Euro Exim Bank is the first “bank” to officially announce the adoption Ripple’s XRP-powered xRapid. In their recent announcement, their head of compliance Graham Bright confirmed they have successfully integrated the xRapid technology.
Speaking on the matter, Bright said:
“We had already created a cloud-based blockchain enabled trade finance application, so it was a quick decision to join other global Ripple participants for the first project, namely using the xCurrent service where institutions are able to instantly settle cross-border payments with end-to-end tracking and visibility.” Bright continues, saying, “Euro Exim Bank are now working closely with technical resources at Ripple, and have successfully implemented the xRapid system for customers requiring low value remittances in currencies and jurisdictions typically subject to large exchange costs, costly liquidity and delivery time and acceptance issues. Using underlying XRP digital assets (not mined or subjected to wild price fluctuation) through registered exchanges which minimise liquidity costs, local recipients may be paid in local currency, assisting the secure flow of money and reduce cash flow restrictions.”
To date though, the bank hasn’t announced any information on the real-world transactions sent utilising the xRapid platform.
Hold your horses XRP holders …
Euro Exim Bank isn’t a London-based bank, as it is often claimed in the reports. It’s an obscure, offshore bank registered in a typical tax haven. It does have a London office registered as a small company in the U.K., but that’s not a bank. As this Forbes contributor investigates, Euro Exim bears little similarity with an institution that you would define as bank:
“Euro Exim Bank’s website says that it has a class A international banking license from the Caribbean tax haven of St. Lucia. This authorizes it to “carry on international banking business from St. Lucia.” But it does not authorize it to carry on banking business in St. Lucia, and the company’s website specifically says that it “does not provide any services to any natural person or legal entity in St. Lucia.” So, Euro Exim Bank is not a St. Lucia bank.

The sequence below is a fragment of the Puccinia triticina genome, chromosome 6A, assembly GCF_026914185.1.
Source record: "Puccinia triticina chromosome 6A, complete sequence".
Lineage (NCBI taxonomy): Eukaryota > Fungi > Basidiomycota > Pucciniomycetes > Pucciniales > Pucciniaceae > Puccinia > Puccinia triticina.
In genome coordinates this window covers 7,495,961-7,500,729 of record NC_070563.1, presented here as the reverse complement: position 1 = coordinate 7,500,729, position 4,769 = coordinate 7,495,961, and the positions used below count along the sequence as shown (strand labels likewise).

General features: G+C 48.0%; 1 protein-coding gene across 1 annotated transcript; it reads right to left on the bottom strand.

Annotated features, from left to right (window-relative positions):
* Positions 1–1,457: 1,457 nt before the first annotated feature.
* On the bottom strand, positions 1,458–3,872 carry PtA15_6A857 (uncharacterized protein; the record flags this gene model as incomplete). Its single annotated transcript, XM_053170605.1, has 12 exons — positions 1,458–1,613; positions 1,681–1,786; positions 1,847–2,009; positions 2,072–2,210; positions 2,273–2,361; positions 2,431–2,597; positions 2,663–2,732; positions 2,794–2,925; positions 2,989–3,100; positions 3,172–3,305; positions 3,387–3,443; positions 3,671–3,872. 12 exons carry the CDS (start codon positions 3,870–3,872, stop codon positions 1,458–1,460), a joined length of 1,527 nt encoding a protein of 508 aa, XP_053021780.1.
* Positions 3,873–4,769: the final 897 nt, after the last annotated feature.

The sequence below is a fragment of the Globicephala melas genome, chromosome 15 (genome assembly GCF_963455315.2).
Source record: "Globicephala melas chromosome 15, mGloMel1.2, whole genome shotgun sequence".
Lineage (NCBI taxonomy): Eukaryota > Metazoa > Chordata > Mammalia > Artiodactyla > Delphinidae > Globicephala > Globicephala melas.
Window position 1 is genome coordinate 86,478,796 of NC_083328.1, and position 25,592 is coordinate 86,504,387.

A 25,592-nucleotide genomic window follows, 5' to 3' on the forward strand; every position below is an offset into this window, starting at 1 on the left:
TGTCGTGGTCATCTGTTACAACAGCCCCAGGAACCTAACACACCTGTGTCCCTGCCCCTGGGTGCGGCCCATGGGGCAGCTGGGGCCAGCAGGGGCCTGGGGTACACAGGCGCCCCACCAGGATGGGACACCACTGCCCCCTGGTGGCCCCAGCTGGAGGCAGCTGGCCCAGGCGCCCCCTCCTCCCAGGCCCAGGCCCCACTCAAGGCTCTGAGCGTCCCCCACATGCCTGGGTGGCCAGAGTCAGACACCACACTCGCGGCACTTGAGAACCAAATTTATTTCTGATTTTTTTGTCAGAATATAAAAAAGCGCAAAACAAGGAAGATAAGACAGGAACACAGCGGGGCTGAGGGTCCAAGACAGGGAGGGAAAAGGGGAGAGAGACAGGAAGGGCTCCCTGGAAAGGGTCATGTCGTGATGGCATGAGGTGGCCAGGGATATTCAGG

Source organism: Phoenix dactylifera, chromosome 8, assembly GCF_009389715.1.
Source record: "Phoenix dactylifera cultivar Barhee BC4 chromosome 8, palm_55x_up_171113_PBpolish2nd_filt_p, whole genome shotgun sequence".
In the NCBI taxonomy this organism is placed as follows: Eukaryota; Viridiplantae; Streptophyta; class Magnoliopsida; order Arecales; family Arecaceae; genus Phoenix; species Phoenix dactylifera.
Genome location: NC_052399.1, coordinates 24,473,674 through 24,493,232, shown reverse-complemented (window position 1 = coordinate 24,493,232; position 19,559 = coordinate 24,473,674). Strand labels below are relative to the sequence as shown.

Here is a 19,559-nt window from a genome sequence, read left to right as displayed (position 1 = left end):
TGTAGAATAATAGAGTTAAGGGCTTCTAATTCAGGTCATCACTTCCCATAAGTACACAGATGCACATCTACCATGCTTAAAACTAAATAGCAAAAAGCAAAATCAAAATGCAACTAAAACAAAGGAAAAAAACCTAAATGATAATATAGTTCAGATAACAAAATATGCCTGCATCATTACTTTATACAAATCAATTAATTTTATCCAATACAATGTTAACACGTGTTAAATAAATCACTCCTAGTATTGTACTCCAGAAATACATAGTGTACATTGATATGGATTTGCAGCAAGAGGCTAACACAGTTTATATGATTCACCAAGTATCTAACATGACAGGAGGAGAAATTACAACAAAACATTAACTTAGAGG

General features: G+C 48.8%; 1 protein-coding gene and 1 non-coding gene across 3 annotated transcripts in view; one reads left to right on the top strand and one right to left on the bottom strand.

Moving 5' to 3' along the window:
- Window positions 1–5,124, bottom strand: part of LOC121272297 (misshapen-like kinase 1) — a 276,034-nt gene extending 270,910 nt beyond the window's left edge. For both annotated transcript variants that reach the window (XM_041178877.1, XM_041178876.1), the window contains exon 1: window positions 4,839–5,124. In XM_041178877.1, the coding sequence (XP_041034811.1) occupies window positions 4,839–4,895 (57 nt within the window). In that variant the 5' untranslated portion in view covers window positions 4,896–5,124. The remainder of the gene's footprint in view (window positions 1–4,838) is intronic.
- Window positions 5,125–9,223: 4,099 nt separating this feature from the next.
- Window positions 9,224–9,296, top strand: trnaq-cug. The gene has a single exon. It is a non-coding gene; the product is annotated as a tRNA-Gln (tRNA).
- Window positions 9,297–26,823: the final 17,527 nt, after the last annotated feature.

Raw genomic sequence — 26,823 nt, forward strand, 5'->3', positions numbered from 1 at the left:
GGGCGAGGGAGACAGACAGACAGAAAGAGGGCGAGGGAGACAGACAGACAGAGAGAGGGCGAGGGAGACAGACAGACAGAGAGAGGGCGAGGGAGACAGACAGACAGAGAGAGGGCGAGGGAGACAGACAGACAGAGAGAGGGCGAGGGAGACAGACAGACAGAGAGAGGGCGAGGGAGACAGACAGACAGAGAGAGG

The U.K.’s Financial Conduct Authority (FCA) website shows that Euro Exim Bank’s U.K. registration was terminated in February 2017. At the present time, therefore, it is not licensed to “provide regulated products and services” in the U.K. Regulated products and services include the following:
- Accepting deposits
- Providing credit to consumers
- Giving investment advice
- Arranging deals in investments
Euro Exim Bank is not authorised to accept deposits or lend to customers. This is what banks do. So Euro Exim Bank is not a London bank. In fact it is not a licensed bank anywhere in the European Economic Area (EEA), which comprises the EU (currently including the U.K.) plus Norway, Iceland and Liechtenstein. It may be regulated by St. Lucia’s regulator, but that doesn’t make it a regulated bank in the U.K. or Europe. If you want to run an onshore banking business in the U.K., with access to the EU, you have to be licensed by the U.K. regulator. Euro Exim Bank isn’t.
As an offshore bank, Euro Exim Ban has no access to central bank liquidity or settlement services in any currency.
In fact, Euro Exim Bank does not have an onshore banking license anywhere in the world. “
As with a lot of Ripple partnerships, XRP holders will see tiny or no benefit from them. Especially partnerships with fringe “banks” that are completely blown out of proportion. An individual whale, a guy who stumbled onto crypto years back, can influence the market more than “banks” like Euro Exim, which is a sad reality check for hopium consumed XRP holders.